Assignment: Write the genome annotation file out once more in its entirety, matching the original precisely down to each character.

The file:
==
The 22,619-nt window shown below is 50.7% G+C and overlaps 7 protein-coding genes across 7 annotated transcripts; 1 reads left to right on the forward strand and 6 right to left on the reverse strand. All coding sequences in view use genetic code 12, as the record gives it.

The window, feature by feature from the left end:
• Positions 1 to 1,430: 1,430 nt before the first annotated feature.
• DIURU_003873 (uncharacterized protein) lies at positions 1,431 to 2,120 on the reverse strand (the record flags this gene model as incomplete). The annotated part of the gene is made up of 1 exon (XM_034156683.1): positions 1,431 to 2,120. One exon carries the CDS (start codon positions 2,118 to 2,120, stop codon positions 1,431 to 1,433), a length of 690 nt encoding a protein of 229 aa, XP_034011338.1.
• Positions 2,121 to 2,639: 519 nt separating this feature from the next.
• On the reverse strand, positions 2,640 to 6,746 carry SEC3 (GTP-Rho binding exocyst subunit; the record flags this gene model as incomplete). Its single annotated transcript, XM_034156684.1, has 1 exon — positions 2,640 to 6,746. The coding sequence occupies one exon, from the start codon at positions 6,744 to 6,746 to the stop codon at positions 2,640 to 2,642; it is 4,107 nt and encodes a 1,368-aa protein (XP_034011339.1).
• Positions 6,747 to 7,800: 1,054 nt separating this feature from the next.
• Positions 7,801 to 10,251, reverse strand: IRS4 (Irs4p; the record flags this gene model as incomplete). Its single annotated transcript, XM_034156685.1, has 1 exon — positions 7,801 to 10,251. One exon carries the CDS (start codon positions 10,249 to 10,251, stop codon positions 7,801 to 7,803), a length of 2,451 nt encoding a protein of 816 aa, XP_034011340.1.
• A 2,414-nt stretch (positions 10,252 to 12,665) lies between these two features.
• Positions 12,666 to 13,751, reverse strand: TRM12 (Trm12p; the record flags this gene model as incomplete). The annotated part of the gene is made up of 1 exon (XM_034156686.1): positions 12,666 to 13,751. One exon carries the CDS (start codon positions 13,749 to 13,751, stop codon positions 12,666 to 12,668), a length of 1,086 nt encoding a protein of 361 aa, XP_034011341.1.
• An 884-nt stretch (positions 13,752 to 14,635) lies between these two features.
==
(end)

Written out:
The 22,619-nt window shown below is 50.7% G+C and overlaps 7 protein-coding genes across 7 annotated transcripts; 1 reads left to right on the forward strand and 6 right to left on the reverse strand. All coding sequences in view use genetic code 12, as the record gives it.

The window, feature by feature from the left end:
• Positions 1 to 1,430: 1,430 nt before the first annotated feature.
• DIURU_003873 (uncharacterized protein) lies at positions 1,431 to 2,120 on the reverse strand (the record flags this gene model as incomplete). The annotated part of the gene is made up of 1 exon (XM_034156683.1): positions 1,431 to 2,120. One exon carries the CDS (start codon positions 2,118 to 2,120, stop codon positions 1,431 to 1,433), a length of 690 nt encoding a protein of 229 aa, XP_034011338.1.
• Positions 2,121 to 2,639: 519 nt separating this feature from the next.
• On the reverse strand, positions 2,640 to 6,746 carry SEC3 (GTP-Rho binding exocyst subunit; the record flags this gene model as incomplete). Its single annotated transcript, XM_034156684.1, has 1 exon — positions 2,640 to 6,746. The coding sequence occupies one exon, from the start codon at positions 6,744 to 6,746 to the stop codon at positions 2,640 to 2,642; it is 4,107 nt and encodes a 1,368-aa protein (XP_034011339.1).
• Positions 6,747 to 7,800: 1,054 nt separating this feature from the next.
• Positions 7,801 to 10,251, reverse strand: IRS4 (Irs4p; the record flags this gene model as incomplete). Its single annotated transcript, XM_034156685.1, has 1 exon — positions 7,801 to 10,251. One exon carries the CDS (start codon positions 10,249 to 10,251, stop codon positions 7,801 to 7,803), a length of 2,451 nt encoding a protein of 816 aa, XP_034011340.1.
• A 2,414-nt stretch (positions 10,252 to 12,665) lies between these two features.
• Positions 12,666 to 13,751, reverse strand: TRM12 (Trm12p; the record flags this gene model as incomplete). The annotated part of the gene is made up of 1 exon (XM_034156686.1): positions 12,666 to 13,751. One exon carries the CDS (start codon positions 13,749 to 13,751, stop codon positions 12,666 to 12,668), a length of 1,086 nt encoding a protein of 361 aa, XP_034011341.1.
• An 884-nt stretch (positions 13,752 to 14,635) lies between these two features.